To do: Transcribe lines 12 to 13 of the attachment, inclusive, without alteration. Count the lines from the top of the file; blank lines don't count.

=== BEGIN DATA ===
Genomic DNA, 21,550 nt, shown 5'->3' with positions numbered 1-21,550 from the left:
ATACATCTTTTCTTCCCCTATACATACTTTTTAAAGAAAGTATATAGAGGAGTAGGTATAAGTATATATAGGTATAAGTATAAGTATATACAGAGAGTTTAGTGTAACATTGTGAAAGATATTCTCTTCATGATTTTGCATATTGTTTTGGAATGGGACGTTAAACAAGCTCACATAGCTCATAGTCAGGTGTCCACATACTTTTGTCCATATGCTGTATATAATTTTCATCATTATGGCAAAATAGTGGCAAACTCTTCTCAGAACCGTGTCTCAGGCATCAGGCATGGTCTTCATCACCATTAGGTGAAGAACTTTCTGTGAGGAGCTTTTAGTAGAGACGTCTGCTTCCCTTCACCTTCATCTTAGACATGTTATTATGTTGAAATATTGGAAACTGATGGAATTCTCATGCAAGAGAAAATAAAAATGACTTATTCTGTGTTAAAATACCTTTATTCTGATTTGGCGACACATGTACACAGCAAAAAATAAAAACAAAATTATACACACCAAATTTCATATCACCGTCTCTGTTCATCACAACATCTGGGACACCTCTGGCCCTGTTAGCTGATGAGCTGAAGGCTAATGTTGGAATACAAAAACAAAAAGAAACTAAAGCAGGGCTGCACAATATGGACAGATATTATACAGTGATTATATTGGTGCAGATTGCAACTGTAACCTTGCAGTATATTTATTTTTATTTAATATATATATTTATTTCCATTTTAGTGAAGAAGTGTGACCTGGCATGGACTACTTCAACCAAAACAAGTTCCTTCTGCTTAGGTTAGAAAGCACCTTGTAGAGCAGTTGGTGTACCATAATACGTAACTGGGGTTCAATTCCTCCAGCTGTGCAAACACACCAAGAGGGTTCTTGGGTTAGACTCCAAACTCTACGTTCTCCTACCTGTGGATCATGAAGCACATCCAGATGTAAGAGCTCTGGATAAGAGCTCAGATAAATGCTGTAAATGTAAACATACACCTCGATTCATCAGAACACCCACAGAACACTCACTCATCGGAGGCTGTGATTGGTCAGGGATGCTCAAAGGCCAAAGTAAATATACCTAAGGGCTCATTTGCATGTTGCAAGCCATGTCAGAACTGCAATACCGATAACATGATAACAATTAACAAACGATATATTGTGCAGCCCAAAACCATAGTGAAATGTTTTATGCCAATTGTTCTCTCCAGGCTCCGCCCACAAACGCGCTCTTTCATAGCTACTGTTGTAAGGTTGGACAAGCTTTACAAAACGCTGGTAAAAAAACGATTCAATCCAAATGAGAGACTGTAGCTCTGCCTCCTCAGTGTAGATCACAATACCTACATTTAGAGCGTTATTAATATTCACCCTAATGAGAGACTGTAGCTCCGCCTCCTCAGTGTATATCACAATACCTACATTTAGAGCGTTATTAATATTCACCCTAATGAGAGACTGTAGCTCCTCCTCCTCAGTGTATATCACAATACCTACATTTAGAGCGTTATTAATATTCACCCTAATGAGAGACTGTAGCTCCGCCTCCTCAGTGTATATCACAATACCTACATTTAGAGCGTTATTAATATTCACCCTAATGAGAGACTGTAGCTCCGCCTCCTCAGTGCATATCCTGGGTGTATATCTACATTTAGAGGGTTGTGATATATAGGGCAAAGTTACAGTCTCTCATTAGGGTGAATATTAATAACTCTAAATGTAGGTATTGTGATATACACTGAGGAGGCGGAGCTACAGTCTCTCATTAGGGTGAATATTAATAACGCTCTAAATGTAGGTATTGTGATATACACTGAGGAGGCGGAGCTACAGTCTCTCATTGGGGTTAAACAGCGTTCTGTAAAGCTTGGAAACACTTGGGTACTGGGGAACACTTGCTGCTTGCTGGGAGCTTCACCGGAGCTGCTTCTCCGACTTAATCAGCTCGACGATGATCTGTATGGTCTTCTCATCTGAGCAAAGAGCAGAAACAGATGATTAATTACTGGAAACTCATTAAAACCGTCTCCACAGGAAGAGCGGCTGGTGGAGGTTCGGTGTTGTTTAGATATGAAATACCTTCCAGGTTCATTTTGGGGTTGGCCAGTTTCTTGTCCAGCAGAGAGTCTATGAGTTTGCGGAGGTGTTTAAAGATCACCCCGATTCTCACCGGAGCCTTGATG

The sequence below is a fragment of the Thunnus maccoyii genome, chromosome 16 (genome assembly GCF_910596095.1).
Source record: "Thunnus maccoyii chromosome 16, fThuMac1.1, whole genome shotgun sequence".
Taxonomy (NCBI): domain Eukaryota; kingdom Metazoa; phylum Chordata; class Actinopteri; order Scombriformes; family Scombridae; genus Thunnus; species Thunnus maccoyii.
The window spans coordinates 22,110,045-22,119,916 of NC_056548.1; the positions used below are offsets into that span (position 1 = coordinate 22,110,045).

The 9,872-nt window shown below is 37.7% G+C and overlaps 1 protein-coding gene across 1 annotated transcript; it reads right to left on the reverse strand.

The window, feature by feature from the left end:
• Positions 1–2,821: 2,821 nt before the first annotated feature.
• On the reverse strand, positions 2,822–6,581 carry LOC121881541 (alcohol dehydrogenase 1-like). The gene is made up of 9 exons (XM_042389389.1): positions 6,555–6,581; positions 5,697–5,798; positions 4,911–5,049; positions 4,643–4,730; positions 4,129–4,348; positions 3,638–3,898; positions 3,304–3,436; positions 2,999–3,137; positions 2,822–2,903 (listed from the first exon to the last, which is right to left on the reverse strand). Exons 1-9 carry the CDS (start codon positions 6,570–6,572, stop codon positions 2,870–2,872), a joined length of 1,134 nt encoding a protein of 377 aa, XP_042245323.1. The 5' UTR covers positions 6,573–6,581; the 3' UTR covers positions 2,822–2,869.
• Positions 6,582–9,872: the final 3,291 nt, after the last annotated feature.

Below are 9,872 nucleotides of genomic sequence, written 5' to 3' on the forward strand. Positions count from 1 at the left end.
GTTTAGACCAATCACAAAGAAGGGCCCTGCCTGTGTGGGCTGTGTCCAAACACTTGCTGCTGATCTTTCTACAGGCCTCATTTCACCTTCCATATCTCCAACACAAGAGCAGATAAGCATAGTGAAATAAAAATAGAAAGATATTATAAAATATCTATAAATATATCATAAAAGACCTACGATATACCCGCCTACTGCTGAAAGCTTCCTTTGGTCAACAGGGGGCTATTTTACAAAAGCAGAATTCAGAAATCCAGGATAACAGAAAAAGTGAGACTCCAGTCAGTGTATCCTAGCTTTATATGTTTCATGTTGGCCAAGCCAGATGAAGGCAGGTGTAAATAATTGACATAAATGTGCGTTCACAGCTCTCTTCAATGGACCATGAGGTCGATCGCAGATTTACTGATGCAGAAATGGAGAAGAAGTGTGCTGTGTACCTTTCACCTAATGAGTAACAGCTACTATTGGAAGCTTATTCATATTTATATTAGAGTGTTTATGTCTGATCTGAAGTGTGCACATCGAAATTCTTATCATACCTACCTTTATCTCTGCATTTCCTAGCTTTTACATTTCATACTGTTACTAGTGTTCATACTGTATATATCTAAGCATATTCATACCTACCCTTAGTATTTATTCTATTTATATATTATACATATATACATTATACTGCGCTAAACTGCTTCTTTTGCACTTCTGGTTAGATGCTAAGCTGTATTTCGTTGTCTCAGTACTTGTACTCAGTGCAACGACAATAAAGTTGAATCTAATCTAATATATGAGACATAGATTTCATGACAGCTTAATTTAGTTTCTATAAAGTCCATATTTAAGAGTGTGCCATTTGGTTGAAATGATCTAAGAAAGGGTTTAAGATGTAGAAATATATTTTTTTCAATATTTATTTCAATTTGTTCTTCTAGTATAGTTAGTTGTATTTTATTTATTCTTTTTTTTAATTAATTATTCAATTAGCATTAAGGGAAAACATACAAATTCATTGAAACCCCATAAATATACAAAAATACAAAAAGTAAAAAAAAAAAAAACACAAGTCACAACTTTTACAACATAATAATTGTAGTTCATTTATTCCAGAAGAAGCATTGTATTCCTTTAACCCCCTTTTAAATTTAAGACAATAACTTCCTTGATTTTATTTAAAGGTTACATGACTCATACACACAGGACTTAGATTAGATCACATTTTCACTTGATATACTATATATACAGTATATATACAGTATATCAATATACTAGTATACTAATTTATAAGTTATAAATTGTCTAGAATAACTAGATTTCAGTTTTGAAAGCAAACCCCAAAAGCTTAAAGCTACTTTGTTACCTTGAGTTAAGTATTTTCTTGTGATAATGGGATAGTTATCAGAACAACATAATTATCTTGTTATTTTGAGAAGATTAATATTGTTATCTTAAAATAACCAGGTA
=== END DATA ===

Below are 9,872 nucleotides of genomic sequence, written 5' to 3' on the forward strand. Positions count from 1 at the left end.
GTTTAGACCAATCACAAAGAAGGGCCCTGCCTGTGTGGGCTGTGTCCAAACACTTGCTGCTGATCTTTCTACAGGCCTCATTTCACCTTCCATATCTCCAACACAAGAGCAGATAAGCATAGTGAAATAAAAATAGAAAGATATTATAAAATATCTATAAATATATCATAAAAGACCTACGATATACCCGCCTACTGCTGAAAGCTTCCTTTGGTCAACAGGGGGCTATTTTACAAAAGCAGAATTCAGAAATCCAGGATAACAGAAAAAGTGAGACTCCAGTCAGTGTATCCTAGCTTTATATGTTTCATGTTGGCCAAGCCAGATGAAGGCAGGTGTAAATAATTGACATAAATGTGCGTTCACAGCTCTCTTCAATGGACCATGAGGTCGATCGCAGATTTACTGATGCAGAAATGGAGAAGAAGTGTGCTGTGTACCTTTCACCTAATGAGTAACAGCTACTATTGGAAGCTTATTCATATTTATATTAGAGTGTTTATGTCTGATCTGAAGTGTGCACATCGAAATTCTTATCATACCTACCTTTATCTCTGCATTTCCTAGCTTTTACATTTCATACTGTTACTAGTGTTCATACTGTATATATCTAAGCATATTCATACCTACCCTTAGTATTTATTCTATTTATATATTATACATATATACATTATACTGCGCTAAACTGCTTCTTTTGCACTTCTGGTTAGATGCTAAGCTGTATTTCGTTGTCTCAGTACTTGTACTCAGTGCAACGACAATAAAGTTGAATCTAATCTAATATATGAGACATAGATTTCATGACAGCTTAATTTAGTTTCTATAAAGTCCATATTTAAGAGTGTGCCATTTGGTTGAAATGATCTAAGAAAGGGTTTAAGATGTAGAAATATATTTTTTTCAATATTTATTTCAATTTGTTCTTCTAGTATAGTTAGTTGTATTTTATTTATTCTTTTTTTTAATTAATTATTCAATTAGCATTAAGGGAAAACATACAAATTCATTGAAACCCCATAAATATACAAAAATACAAAAAGTAAAAAAAAAAAAAACACAAGTCACAACTTTTACAACATAATAATTGTAGTTCATTTATTCCAGAAGAAGCATTGTATTCCTTTAACCCCCTTTTAAATTTAAGACAATAACTTCCTTGATTTTATTTAAAGGTTACATGACTCATACACACAGGACTTAGATTAGATCACATTTTCACTTGATATACTATATATACAGTATATATACAGTATATCAATATACTAGTATACTAATTTATAAGTTATAAATTGTCTAGAATAACTAGATTTCAGTTTTGAAAGCAAACCCCAAAAGCTTAAAGCTACTTTGTTACCTTGAGTTAAGTATTTTCTTGTGATAATGGGATAGTTATCAGAACAACATAATTATCTTGTTATTTTGAGAAGATTAATATTGTTATCTTAAAATAACCAGGTA